May 14, 2010




FROM:            Robert J. Freeman, Executive Director

The staff of the Committee on Open Government is authorized to issue advisory opinions.  The ensuing staff advisory opinion is based solely upon the information presented in your correspondence.


            I have received your letter and hope that you will accept my apologies for the delay in response.

            You wrote that you are “wondering what the qualifications of some of [your] town’s planning board members might be” and asked whether the “resumes of town employees” are accessible under the Freedom of Information Law.  In this regard, I offer the following comments.

            First, §271 of the Town Law, entitled “Planning board, creation, appointment”, indicates at the outset that a town board is authorized to create a planning board by enactment of a local law or ordinance.  There is nothing in the Town Law, however, that specifies or includes reference to the qualifications of those who might serve on a planning board.  Notwithstanding the absence of any particular criteria necessary to serve, a new subdivision 7-a(a) of §271 contains training and attendance requirements and states that:

“Each member of the planning board shall complete, at a minium, four hours of training each year designed to enable such members to more effectively carry out their duties.  Training received by a member in excess of four hours in any one year may be carried over by the member into succeeding years in order to meet the requirements of this subdivision.  Such training shall be approved by the town board and may include, but not limited to, training provided by a municipality, regional or county planning office or commission, county planning federation, state agency, statewide municipal association, college or other similar entity.  Training may be provided in a variety of formats, including but not limited to, electronic media, video, distance learning and traditional classroom training.”

Additionally, paragraphs (b) and (c) of §271(7-a) state that “To be eligible for reappointment to such board, such member shall have completed the training promoted by the town pursuant to this subdivision” and that “The training required by this subdivision may be waived or modified by resolution of the town board when, in the judgment of the town board, it is in the best interest of the town to do so.”

            Second, from my perspective, based on the language of the law and judicial precedent, it is likely that minimal portions of the resumes of planning board members are accessible under the Freedom of Information Law.  Additional information within resumes are frequently available as it pertains to agency employees (as opposed to planning board members, who are not “employees”).  I believe, too, that records indicating that planning board members have met training and attendance requirements.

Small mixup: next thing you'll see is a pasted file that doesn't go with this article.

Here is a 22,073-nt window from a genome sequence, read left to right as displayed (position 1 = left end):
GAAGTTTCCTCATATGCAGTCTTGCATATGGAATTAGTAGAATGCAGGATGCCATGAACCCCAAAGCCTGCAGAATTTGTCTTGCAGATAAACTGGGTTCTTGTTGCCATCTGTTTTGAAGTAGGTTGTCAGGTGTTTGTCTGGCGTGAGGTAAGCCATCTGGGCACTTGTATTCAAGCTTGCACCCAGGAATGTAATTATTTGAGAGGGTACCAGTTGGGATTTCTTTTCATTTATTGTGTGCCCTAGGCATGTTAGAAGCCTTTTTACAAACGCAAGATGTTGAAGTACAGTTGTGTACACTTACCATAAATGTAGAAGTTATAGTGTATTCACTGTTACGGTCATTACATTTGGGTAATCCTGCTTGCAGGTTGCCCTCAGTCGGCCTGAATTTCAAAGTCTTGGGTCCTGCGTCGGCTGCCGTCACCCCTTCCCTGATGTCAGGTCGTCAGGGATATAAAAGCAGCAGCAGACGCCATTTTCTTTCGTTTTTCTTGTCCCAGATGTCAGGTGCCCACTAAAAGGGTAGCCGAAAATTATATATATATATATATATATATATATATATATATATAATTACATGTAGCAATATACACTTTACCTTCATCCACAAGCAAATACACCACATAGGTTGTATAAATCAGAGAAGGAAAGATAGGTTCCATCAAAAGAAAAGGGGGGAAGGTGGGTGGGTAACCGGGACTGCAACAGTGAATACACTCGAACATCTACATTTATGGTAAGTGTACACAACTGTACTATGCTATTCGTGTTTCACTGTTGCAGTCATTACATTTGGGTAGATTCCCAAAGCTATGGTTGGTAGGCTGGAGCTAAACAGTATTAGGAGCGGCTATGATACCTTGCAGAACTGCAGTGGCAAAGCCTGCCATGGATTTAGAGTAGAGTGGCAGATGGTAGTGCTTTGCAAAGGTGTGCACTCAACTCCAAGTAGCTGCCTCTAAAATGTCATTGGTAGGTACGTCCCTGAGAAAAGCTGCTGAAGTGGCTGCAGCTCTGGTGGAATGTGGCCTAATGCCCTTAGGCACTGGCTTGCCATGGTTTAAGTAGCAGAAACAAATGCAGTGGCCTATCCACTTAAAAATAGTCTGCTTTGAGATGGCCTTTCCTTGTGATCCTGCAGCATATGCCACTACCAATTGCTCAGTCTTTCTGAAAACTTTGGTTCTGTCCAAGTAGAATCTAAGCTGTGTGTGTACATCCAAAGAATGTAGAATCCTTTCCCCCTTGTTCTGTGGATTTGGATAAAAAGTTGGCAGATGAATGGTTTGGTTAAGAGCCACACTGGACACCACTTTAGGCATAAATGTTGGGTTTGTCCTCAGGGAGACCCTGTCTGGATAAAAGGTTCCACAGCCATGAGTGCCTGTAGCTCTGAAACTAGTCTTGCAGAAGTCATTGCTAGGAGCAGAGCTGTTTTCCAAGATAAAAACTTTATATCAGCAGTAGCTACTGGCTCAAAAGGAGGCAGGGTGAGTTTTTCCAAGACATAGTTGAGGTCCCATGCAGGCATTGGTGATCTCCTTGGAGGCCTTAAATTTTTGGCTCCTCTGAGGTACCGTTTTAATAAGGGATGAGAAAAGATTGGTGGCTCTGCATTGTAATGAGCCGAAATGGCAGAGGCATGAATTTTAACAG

As a general matter, the Freedom of Information Law is based upon a presumption of access.  Stated differently, all records of an agency are available, except to the extent that records or portions thereof fall within one or more grounds for denial appearing in §87(2)(a) through (k) of the Law.  Most relevant in the context of your correspondence is §87(2)(b), which states that an agency may withhold records to the extent that disclosure would constitute "an unwarranted invasion of personal privacy."

            Based on judicial decisions, it is clear that public officers and employees enjoy a lesser degree of privacy than others, for it has been found in various contexts that those individuals are required to be more accountable than others.  The courts have found that, as a general rule, records that are relevant to the performance of the official duties of a public officer or employee are available, for disclosure in such instances would result in a permissible rather than an unwarranted invasion of personal privacy [see e.g., Farrell v. Village Board of Trustees, 372 NYS 2d 905 (1975); Gannett Co. v. County of Monroe, 59 AD 2d 309 (1977), aff'd 45 NY 2d 954 (1978); Sinicropi v. County of Nassau, 76 AD 2d 838 (1980); Geneva Printing Co. and Donald C. Hadley v. Village of Lyons, Sup. Ct., Wayne Cty., March 25, 1981; Montes v. State, 406 NYS 2d 664 (Court of Claims, 1978); Powhida v. City of Albany, 147 AD 2d 236 (1989); Scaccia v. NYS Division of State Police, 530 NYS 2d 309, 138 AD 2d 50 (1988); Steinmetz v. Board of Education, East Moriches, Sup. Ct., Suffolk Cty., NYLJ, Oct. 30, 1980); Capital Newspapers v. Burns, 67 NY 2d 562 (1986)]. Conversely, to the extent that items relating to public officers or employees are irrelevant to the performance of their official duties, it has been found that disclosure would indeed constitute an unwarranted invasion of personal privacy [see e.g., Matter of Wool, Sup. Ct., Nassau Cty., NYLJ, Nov.  22, 1977, dealing with membership in a union; Minerva v. Village of Valley Stream, Sup. Ct., Nassau Cty., May 20, 1981, involving the back of a check payable to a municipal attorney that could indicate how that person spends his/her money; Selig v. Sielaff, 200 AD 2d 298 (1994), concerning disclosure of social security numbers].